Stay updated on Tampa Bay’s sports scene

Stay updated on Tampa Bay’s sports scene

Subscribe to our free Sports Today newsletter

We’ll send you news and analysis on the Bucs, Lightning, Rays and Florida’s college football teams every day.

You’re all signed up!

Want more of our free, weekly newsletters in your inbox? Let’s get started.

Explore all your options

Feb. 26 at Penguins: Flood gates open in Pittsburgh

Pittsburgh Penguins left wing Jason Zucker (16) celebrates after a goal against the Lightning on Feb. 26  in Pittsburgh.
Pittsburgh Penguins left wing Jason Zucker (16) celebrates after a goal against the Lightning on Feb. 26 in Pittsburgh. [ PHILIP G. PAVELY | AP ]

The Lightning and Penguins went into the final five minutes of the second period at PPG Paints Arena locked in a 2-2 tie. Stamkos took a hooking penalty and Tampa Bay left Sidney Crosby (of all people) wide open in front of the net on the power play, starting a run of five straight Pittsburgh goals over the final 4:32 of the period. Backup goaltender Brian Elliott struggled , but the Lightning didn’t little to protect the front of the net. The defensive lapses were glaring, as Tampa Bay twice overloaded to one side during puck battles against the wall, and when it lost them open shots in front were gift-wrapped to the Penguins. There was little Elliott could do in the eventual 7-3 loss.

March 4 at Sabres: The Benching in Buffalo

Buffalo Sabres left wing Victor Olofsson (71) is stick checked by Lightning forward Michael Eyssimont (23) March 4 in Buffalo.
Buffalo Sabres left wing Victor Olofsson (71) is stick checked by Lightning forward Michael Eyssimont (23) March 4 in Buffalo. [ JEFFREY T. BARNES | AP ]

Few would remember that the Lightning actually led early, because the Sabres scored four straight goals after Brayden Point’s game opener, including three in an ugly second period that put Tampa Bay down 4-1 and prompted Jon Cooper to bench Stamkos, Point and Nikita Kucherov for the entire third period. With the Lightning in the midst of another poor defensive game and his top stars partly responsible for the mess, Cooper sent a message not only to the big three, but the entire room that they needed to be better. With the team incorporating new acquisitions Tanner Jeannot and Michael Eyssimont into the lineup, effort can’t be in question at this stage of the season. It was in the 5-3 loss.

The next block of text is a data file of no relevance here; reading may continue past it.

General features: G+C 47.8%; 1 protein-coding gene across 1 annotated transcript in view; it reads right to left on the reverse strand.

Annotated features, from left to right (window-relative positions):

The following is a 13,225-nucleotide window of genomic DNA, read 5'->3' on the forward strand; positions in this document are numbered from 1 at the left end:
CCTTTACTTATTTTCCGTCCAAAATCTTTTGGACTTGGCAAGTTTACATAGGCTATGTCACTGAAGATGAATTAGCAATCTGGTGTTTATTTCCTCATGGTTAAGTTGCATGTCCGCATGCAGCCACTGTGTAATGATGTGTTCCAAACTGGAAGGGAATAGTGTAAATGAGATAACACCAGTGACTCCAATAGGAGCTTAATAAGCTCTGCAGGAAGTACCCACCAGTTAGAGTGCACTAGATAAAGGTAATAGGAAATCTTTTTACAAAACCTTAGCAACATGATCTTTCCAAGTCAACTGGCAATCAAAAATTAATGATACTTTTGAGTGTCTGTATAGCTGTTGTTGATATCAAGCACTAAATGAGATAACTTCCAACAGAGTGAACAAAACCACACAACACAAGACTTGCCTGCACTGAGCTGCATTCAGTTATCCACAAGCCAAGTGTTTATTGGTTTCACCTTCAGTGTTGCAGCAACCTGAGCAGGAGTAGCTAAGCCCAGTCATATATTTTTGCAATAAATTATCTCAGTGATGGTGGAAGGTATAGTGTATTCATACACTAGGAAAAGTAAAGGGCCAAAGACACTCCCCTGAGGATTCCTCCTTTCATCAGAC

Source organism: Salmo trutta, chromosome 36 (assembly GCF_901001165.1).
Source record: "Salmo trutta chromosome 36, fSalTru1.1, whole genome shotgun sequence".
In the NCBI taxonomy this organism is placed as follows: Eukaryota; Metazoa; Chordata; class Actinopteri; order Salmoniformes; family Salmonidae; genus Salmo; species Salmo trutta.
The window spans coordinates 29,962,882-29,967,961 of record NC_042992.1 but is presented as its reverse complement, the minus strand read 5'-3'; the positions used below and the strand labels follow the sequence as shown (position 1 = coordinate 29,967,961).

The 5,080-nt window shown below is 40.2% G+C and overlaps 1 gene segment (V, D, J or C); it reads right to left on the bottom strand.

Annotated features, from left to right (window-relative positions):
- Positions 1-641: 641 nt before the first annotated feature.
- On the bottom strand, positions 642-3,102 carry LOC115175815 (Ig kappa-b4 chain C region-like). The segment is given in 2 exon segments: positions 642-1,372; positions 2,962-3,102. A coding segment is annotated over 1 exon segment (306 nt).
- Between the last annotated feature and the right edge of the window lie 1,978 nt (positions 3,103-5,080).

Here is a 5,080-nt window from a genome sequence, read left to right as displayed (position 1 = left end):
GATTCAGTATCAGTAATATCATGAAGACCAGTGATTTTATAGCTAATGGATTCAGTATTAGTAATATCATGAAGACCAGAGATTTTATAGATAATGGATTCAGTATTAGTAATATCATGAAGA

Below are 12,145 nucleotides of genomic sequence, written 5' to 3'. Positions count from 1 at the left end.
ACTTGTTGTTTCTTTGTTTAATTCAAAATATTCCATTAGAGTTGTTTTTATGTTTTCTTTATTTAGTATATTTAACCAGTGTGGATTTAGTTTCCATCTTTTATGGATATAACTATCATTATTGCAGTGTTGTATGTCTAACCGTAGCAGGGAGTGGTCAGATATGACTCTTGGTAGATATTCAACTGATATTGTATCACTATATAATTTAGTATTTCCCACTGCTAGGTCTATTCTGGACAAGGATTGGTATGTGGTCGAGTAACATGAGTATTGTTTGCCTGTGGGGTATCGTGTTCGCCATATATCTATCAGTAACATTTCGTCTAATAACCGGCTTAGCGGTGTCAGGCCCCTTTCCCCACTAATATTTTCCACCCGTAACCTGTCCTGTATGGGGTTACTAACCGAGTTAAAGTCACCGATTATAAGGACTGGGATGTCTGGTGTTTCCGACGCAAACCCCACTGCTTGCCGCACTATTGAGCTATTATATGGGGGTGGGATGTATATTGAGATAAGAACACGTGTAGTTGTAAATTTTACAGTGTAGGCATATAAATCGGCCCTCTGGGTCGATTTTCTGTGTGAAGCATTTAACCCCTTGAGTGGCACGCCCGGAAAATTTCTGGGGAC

March 5 at Hurricanes: Disappearing offense

The Carolina Hurricanes' Shayne Gostisbehere (41) passes the puck around the Lightning's Steven Stamkos (91) March 5 in Raleigh, North Carolina.
The Carolina Hurricanes' Shayne Gostisbehere (41) passes the puck around the Lightning's Steven Stamkos (91) March 5 in Raleigh, North Carolina. [ KARL B DEBLAKER | AP ]

The second period continued to haunt the Lightning, as they didn’t manage a shot on goal for the entire 20 minutes against Carolina, marking the first time since Oct. 6, 2109 that they’ve had zero shots in a period. The Hurricanes make life hard on everyone, as they allow the fewest shots on average for any team in the league. But Tampa Bay simply failed to sustain anything in the offensive zone. The Lightning learned that when you get stuck trailing and locked in your own end, penalties result. A penalty kill in transition started leaking oil, allowing the Hurricanes to convert on four of five power-play opportunities. Also in the second period: Hedman hobbled off, a Vasilevskiy turnover made it 3-0, and Brandon Hagel hit the post on a shorthanded breakaway opportunity.

• • •

Sign up for Lightning Strikes, a weekly newsletter from Bolts beat writer Eduardo A. Encina that brings you closer to the ice.

Never miss out on the latest with the Bucs, Rays, Lightning, Florida college sports and more. Follow our Tampa Bay Times sports team on Twitter and Facebook.